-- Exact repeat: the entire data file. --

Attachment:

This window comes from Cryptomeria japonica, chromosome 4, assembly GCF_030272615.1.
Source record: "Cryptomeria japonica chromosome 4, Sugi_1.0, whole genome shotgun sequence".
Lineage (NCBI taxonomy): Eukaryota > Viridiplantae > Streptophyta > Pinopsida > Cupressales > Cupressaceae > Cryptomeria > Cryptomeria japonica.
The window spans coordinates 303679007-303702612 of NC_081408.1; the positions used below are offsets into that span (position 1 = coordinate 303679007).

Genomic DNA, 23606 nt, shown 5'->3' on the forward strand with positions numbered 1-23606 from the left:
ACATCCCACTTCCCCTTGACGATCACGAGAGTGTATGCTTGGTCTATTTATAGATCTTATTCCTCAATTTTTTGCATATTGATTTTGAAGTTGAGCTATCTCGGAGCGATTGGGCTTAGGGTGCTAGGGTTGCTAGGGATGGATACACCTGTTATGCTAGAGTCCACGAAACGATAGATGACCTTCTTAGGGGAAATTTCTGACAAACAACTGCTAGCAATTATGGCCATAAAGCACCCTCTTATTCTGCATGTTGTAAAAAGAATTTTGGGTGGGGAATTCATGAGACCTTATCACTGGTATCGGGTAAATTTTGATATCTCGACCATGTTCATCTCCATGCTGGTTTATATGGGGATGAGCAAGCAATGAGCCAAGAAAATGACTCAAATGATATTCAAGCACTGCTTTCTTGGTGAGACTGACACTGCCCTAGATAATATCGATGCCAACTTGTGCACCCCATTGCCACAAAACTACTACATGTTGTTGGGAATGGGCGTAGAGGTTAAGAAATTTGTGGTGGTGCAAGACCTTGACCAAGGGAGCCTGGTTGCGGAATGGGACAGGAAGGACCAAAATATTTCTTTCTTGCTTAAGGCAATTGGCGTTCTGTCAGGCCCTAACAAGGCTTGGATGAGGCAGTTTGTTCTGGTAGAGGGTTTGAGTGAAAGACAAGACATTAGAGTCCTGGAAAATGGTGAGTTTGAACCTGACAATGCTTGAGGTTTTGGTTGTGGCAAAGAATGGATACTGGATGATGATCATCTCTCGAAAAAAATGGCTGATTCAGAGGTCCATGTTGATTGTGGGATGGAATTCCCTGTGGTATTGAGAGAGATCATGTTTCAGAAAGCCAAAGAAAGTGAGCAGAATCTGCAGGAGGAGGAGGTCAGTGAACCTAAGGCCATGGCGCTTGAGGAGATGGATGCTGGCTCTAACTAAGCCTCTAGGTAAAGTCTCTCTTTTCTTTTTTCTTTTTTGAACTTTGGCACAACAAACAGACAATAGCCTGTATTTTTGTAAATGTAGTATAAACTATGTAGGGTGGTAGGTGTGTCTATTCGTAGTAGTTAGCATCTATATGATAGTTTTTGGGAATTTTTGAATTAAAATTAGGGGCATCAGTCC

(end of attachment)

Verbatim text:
This window comes from Cryptomeria japonica, chromosome 4, assembly GCF_030272615.1.
Source record: "Cryptomeria japonica chromosome 4, Sugi_1.0, whole genome shotgun sequence".
Lineage (NCBI taxonomy): Eukaryota > Viridiplantae > Streptophyta > Pinopsida > Cupressales > Cupressaceae > Cryptomeria > Cryptomeria japonica.
The window spans coordinates 303679007-303702612 of NC_081408.1; the positions used below are offsets into that span (position 1 = coordinate 303679007).

Genomic DNA, 23606 nt, shown 5'->3' on the forward strand with positions numbered 1-23606 from the left:
ACATCCCACTTCCCCTTGACGATCACGAGAGTGTATGCTTGGTCTATTTATAGATCTTATTCCTCAATTTTTTGCATATTGATTTTGAAGTTGAGCTATCTCGGAGCGATTGGGCTTAGGGTGCTAGGGTTGCTAGGGATGGATACACCTGTTATGCTAGAGTCCACGAAACGATAGATGACCTTCTTAGGGGAAATTTCTGACAAACAACTGCTAGCAATTATGGCCATAAAGCACCCTCTTATTCTGCATGTTGTAAAAAGAATTTTGGGTGGGGAATTCATGAGACCTTATCACTGGTATCGGGTAAATTTTGATATCTCGACCATGTTCATCTCCATGCTGGTTTATATGGGGATGAGCAAGCAATGAGCCAAGAAAATGACTCAAATGATATTCAAGCACTGCTTTCTTGGTGAGACTGACACTGCCCTAGATAATATCGATGCCAACTTGTGCACCCCATTGCCACAAAACTACTACATGTTGTTGGGAATGGGCGTAGAGGTTAAGAAATTTGTGGTGGTGCAAGACCTTGACCAAGGGAGCCTGGTTGCGGAATGGGACAGGAAGGACCAAAATATTTCTTTCTTGCTTAAGGCAATTGGCGTTCTGTCAGGCCCTAACAAGGCTTGGATGAGGCAGTTTGTTCTGGTAGAGGGTTTGAGTGAAAGACAAGACATTAGAGTCCTGGAAAATGGTGAGTTTGAACCTGACAATGCTTGAGGTTTTGGTTGTGGCAAAGAATGGATACTGGATGATGATCATCTCTCGAAAAAAATGGCTGATTCAGAGGTCCATGTTGATTGTGGGATGGAATTCCCTGTGGTATTGAGAGAGATCATGTTTCAGAAAGCCAAAGAAAGTGAGCAGAATCTGCAGGAGGAGGAGGTCAGTGAACCTAAGGCCATGGCGCTTGAGGAGATGGATGCTGGCTCTAACTAAGCCTCTAGGTAAAGTCTCTCTTTTCTTTTTTCTTTTTTGAACTTTGGCACAACAAACAGACAATAGCCTGTATTTTTGTAAATGTAGTATAAACTATGTAGGGTGGTAGGTGTGTCTATTCGTAGTAGTTAGCATCTATATGATAGTTTTTGGGAATTTTTGAATTAAAATTAGGGGCATCAGTCC